Defectors from SpaceX, Blue Origin, and Tesla are developing a remarkable technology called 'Stargate' to help colonize other planets

Relativity SpaceStargate by Relativity Space is arguably the largest metal 3D printer in the world.

There is no wiggle room once you land on Mars. You either have what you need to survive, or you die.

That risk is dramatically portrayed in the sci-fi book and movie “The Martian,” in which a stranded astronaut survives on leftover potatoes, freeze-dried faeces, and a lot of gumption.

But the harsh realities of Mars loom in a fast-approaching future.

Elon Musk’s aerospace company, SpaceX, aims to ship people to the red planet and colonize that world on an eyebrow-raising timeline – perhaps as soon as 2024. Meanwhile, Amazon CEO Jeff Bezos is pressing to colonize space with his spaceflight company, Blue Origin. Even NASA is working hard (though with some stumbles) to build a towering interplanetary rocket called Space Launch System.

That’s where the upstart rocket company Relativity Space, which has backing from Mark Cuban, sees a vital opening for business.

“We feel like it’s inevitable that if humanity is going out to colonize other planets, 3D-printing is really the only way to manufacture things like tools and replacement parts,” Tim Ellis, a co-founder of Relativity Space, told Business Insider. Ellis is a rocket-propulsion engineer who formerly worked at Blue Origin.

“So that’s what we’re working on: How to 3D-print an entire rocket,” he said.

Space colonization is a distant business venture for Relativity Space, though, since Mars-bound spaceships won’t get off the ground until the 2020s at the very soonest.

Here’s a look at what the company is doing right now and how it plans to achieve its long-term vision.

Ellis helped bring 3D-printing to Blue Origin to quickly and cheaply build custom parts for the company. “That inspired me to see 3D-printing is the future of rockets,” he said. “We saw the time savings in this totally new process to build rockets.”

Win McNamee / Getty ImagesJeff Bezos, the founder of Blue Origin.

The kind of 3D-printing Ellis is referring to is called laser sintering. The system uses laser beams to bond powdered metal, layer by layer, into precise and complex structures that have minimal parts.

ShutterstockLaser sintering can turn powdered metal into complex structures.

Ellis said that, so far, spaceflight companies are only dipping their toes into the technology. “They’re only printing parts here and there and cannibalising launch systems from the bottom-up,” he said. “The problem with that approach is that there are close to 100,000 parts in a rocket.”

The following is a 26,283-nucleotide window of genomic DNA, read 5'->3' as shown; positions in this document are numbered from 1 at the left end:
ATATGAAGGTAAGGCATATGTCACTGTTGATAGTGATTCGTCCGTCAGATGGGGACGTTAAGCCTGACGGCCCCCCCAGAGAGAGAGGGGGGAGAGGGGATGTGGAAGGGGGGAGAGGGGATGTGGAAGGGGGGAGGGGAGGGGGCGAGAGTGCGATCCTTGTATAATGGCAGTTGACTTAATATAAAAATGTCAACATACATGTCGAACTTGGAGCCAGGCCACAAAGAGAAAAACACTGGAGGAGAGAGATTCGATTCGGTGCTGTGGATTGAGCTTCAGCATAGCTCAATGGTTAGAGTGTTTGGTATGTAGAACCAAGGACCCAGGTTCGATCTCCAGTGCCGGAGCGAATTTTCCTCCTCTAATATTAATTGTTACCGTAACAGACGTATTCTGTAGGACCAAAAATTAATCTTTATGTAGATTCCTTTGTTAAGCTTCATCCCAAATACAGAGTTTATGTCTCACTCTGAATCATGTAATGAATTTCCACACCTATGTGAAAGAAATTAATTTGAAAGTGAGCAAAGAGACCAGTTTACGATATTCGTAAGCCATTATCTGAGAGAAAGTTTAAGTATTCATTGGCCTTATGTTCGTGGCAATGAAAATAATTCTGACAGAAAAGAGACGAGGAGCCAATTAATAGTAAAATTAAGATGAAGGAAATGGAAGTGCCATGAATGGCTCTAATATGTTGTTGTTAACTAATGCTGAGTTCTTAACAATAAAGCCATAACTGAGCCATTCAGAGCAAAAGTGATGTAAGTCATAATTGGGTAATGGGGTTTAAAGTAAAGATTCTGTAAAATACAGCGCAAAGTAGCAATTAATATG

Blue OriginA test firing of Blue Origin’s methane-burning BE-4 rocket engine.

That’s why Relativity Space thinks it has a strong value proposition. “Other companies, by our estimates, are 3D-printing less than 1% of their parts, and we’re looking at achieving 95% by the end of 2020,” Ellis said, referring the company’s planned “Terran” rocket.

Relativity SpaceA scale illustration of Relativity Space’s Terran rocket, which has roughly a car’s worth of space in its fairing.

Instead of roughly 100,000 parts, Terran might use just 1,000. The system is designed to launch up to a car-size satellite into low-Earth orbit.

Ellis said he got his start with internships at Blue Origin and eventually earned a full-time job there. He co-founded Relativity Space with another engineer named Jordan Noone and now serves as CEO.

Sources: Business Insider, LinkedIn

Noone, the company’s CTO, is a former SpaceX employee who worked on Musk’s Dragon spaceships and engines. Noone also interned at Blue Origin for a few months in 2013, while Ellis was at the company.

Relativity SpaceJordan Noone.

Sources: Business Insider, LinkedIn (1, 2)

Relativity Space is headquartered in western Los Angeles and has raised about $US45 million since its founding in 2015, according to Ellis.

Relativity SpaceThe offices of Relativity Space in Los Angeles, California.

The startup also has a partnership with NASA’s Stennis Space Center in Mississippi to test rocket engines. In total, Relativity Space has about 40,000 square feet of manufacturing and office space, employs 35 full-time staff, and has 14 advisors and consultants.

Relativity SpaceRelativity Space’s rocket engine testing facility at NASA’s Stennis Space Center in Mississippi.

Sources: LinkedIn, Twitter

One newly acquired advisor is Tim Buzza, who was SpaceX’s fifth employee. (He worked for Musk for nearly 12 years.) Buzza is an aerospace engineer and most recently served as the vice president of the launch program at Virgin Orbit, Richard Branson’s rocket startup.

Relativity SpaceTim Buzza.

Source: LinkedIn

There’s also Tobias Duschl, a former executive at Tesla — Musk’s electric car company — who joined Relativity Space on Monday. “Tobi was regarded as transformational within Tesla and is known for reducing cycle times and drastically boosting productivity,” said a representative for Relativity Space. Such experience should come in handy as the startup tries to automate its rocket production.

TeslaA view inside the partly automated electric car factory of Tesla Motors.

The company’s 3D-printing approach could vastly reduce complexity and increase reliability, Ellis said, in addition to speeding up rocket development and manufacturing. “Rockets built and flown in days instead of years,” boasts a slogan on Relativity Space’s website. One of the company’s major test cases is its first rocket engine, called Aeon.

Relativity SpaceEach of Relativity Space’s Aeon rocket engines is created with a 3D printer.

Each Aeon engine starts out as high-temperature nickel alloy in powdered form.

Relativity SpaceA technician pours metal powder into a hopper of a laser-sintering 3D printer used by Relativity Space.